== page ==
Collected by a Table object into the available bets for the Player; used by Game instance to compute the amount won from the amount that was bet.



Selects any winning propositions as well as next state of the game.


Used by the overall Game instance to get a next set of winning Outcome instances, as well as change the state of the Game instance.



A collection of bets placed on Outcome instances by a Player. This isolates the set of possible bets and the management of the amounts currently at risk on each bet. This also serves as the interface between the Player and the other elements of the game.


Collects the Outcome instances; used by Player to place a bet amount on a specific Outcome objects; used by Game instance to compute the amount won from the amount that was bet.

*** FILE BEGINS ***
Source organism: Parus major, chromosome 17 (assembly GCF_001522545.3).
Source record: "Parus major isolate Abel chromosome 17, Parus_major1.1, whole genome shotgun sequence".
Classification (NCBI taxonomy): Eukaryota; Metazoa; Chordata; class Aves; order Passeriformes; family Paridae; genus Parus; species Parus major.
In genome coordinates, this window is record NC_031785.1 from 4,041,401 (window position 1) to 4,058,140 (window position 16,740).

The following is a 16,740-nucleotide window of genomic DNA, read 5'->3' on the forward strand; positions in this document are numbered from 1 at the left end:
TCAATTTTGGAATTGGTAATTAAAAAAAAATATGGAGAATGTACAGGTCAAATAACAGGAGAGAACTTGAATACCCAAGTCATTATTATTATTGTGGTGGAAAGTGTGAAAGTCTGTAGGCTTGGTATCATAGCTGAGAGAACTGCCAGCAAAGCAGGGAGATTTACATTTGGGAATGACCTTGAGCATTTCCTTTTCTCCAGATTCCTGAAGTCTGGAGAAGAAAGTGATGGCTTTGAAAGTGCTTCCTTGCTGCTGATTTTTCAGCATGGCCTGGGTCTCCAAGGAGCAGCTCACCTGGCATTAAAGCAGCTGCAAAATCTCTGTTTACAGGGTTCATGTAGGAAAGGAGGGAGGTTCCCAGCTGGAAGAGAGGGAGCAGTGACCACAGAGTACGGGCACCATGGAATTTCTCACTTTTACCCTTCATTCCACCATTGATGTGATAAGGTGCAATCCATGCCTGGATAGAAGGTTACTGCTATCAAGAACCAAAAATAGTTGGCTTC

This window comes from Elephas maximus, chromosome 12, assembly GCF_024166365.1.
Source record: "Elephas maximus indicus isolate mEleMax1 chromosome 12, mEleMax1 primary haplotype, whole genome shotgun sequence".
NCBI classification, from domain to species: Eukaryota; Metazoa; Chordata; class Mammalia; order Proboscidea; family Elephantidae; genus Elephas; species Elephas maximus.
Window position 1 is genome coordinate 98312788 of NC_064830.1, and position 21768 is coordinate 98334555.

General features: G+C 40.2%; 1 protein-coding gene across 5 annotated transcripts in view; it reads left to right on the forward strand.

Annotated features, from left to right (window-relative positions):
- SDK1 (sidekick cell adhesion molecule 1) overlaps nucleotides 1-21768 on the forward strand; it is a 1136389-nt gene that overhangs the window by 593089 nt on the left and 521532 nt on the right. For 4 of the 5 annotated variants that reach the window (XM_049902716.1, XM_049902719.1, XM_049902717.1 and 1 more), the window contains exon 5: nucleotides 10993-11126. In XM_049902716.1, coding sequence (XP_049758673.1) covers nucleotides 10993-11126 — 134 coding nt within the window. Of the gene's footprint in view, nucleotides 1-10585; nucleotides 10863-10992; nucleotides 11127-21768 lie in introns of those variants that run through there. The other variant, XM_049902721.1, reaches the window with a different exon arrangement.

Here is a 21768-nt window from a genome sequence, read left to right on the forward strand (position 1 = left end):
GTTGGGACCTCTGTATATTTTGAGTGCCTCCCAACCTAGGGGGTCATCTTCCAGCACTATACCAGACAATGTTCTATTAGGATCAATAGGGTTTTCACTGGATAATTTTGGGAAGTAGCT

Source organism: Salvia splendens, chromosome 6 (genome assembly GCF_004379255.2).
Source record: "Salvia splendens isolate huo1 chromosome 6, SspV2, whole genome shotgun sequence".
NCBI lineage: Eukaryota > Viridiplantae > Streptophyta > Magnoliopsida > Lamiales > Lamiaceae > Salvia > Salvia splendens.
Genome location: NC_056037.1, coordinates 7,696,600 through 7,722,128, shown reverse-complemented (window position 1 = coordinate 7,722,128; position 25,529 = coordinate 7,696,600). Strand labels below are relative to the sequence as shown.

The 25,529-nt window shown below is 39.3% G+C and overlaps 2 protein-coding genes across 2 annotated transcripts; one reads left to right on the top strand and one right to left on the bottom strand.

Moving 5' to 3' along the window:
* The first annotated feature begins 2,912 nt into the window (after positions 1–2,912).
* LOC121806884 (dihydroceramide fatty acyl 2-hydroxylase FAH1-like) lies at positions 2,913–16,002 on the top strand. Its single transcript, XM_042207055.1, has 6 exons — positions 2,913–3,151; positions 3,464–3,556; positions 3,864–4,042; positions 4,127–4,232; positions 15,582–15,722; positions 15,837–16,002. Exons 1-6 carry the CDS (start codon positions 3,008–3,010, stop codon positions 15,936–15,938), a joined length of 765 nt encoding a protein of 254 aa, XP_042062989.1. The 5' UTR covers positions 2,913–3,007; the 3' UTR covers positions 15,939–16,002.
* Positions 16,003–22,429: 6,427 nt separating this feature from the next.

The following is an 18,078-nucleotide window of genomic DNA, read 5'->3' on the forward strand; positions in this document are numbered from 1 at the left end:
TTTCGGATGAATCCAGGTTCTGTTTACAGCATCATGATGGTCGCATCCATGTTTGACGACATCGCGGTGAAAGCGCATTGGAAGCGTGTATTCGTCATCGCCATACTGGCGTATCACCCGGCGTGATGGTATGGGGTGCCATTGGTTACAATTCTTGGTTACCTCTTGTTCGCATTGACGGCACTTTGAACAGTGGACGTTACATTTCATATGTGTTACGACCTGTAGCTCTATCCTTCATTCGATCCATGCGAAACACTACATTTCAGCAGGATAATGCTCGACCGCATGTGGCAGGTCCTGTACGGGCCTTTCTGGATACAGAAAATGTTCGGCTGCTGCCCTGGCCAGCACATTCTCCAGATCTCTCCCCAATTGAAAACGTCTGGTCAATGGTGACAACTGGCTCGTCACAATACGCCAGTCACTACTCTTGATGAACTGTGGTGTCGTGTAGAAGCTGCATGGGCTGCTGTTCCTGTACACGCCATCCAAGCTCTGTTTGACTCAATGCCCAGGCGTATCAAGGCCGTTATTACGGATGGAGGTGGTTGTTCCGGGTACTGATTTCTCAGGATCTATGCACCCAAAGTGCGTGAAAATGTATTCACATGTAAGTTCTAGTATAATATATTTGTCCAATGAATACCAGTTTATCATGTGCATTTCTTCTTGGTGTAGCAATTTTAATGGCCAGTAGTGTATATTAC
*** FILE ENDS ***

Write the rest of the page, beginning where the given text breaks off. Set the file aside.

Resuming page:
Places bets on Outcome instances, updates the stake with amounts won and lost. This is the most important responsibility in the application, since we expect to update the algorithms this class uses to place different kinds of bets. Clearly, we need to cleanly encapsulate the Player class, so that changes to this class have no ripple effect in other classes of the application.


Uses Table object to place Bet instances on preferred Outcome instances; used by Game object to record wins and losses.



Runs the game: gets bets from Player object, throws the Dice objects, updates the state of the game, collects losing bets, pays winning bets. This encapsulates the basic sequence of play into a single class. The overall statistical analysis is based on playing a finite number of games and seeing the final value of the Player object’s stake.


Uses Dice, Table, Outcome, and Player objects.

A Walk-through of Craps